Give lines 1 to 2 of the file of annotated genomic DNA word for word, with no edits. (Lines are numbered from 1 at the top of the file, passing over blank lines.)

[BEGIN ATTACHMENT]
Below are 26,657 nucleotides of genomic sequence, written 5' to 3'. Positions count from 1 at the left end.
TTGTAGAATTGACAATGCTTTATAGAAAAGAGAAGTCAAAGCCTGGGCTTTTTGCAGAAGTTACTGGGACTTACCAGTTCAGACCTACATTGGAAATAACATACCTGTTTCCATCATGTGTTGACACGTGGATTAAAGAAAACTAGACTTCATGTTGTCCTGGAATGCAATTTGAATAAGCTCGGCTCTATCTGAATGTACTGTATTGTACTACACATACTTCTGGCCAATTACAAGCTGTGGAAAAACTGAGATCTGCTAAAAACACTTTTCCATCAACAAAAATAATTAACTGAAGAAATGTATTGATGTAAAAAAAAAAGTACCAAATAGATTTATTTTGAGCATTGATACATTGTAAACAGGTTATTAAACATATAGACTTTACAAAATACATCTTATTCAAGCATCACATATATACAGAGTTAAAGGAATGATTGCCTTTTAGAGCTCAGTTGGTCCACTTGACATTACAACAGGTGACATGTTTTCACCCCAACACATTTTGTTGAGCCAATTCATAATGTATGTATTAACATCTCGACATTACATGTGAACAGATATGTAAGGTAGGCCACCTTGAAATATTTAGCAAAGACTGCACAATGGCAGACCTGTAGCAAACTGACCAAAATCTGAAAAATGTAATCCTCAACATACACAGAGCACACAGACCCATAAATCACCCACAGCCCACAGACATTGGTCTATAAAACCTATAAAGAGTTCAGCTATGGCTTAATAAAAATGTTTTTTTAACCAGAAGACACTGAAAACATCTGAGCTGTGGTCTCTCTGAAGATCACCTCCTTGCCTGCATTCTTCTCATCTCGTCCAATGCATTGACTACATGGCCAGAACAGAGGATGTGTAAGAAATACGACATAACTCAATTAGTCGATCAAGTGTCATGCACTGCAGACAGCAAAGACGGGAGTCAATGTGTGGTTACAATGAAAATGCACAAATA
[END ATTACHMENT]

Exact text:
Below are 26,657 nucleotides of genomic sequence, written 5' to 3'. Positions count from 1 at the left end.
TTGTAGAATTGACAATGCTTTATAGAAAAGAGAAGTCAAAGCCTGGGCTTTTTGCAGAAGTTACTGGGACTTACCAGTTCAGACCTACATTGGAAATAACATACCTGTTTCCATCATGTGTTGACACGTGGATTAAAGAAAACTAGACTTCATGTTGTCCTGGAATGCAATTTGAATAAGCTCGGCTCTATCTGAATGTACTGTATTGTACTACACATACTTCTGGCCAATTACAAGCTGTGGAAAAACTGAGATCTGCTAAAAACACTTTTCCATCAACAAAAATAATTAACTGAAGAAATGTATTGATGTAAAAAAAAAAGTACCAAATAGATTTATTTTGAGCATTGATACATTGTAAACAGGTTATTAAACATATAGACTTTACAAAATACATCTTATTCAAGCATCACATATATACAGAGTTAAAGGAATGATTGCCTTTTAGAGCTCAGTTGGTCCACTTGACATTACAACAGGTGACATGTTTTCACCCCAACACATTTTGTTGAGCCAATTCATAATGTATGTATTAACATCTCGACATTACATGTGAACAGATATGTAAGGTAGGCCACCTTGAAATATTTAGCAAAGACTGCACAATGGCAGACCTGTAGCAAACTGACCAAAATCTGAAAAATGTAATCCTCAACATACACAGAGCACACAGACCCATAAATCACCCACAGCCCACAGACATTGGTCTATAAAACCTATAAAGAGTTCAGCTATGGCTTAATAAAAATGTTTTTTTAACCAGAAGACACTGAAAACATCTGAGCTGTGGTCTCTCTGAAGATCACCTCCTTGCCTGCATTCTTCTCATCTCGTCCAATGCATTGACTACATGGCCAGAACAGAGGATGTGTAAGAAATACGACATAACTCAATTAGTCGATCAAGTGTCATGCACTGCAGACAGCAAAGACGGGAGTCAATGTGTGGTTACAATGAAAATGCACAAATA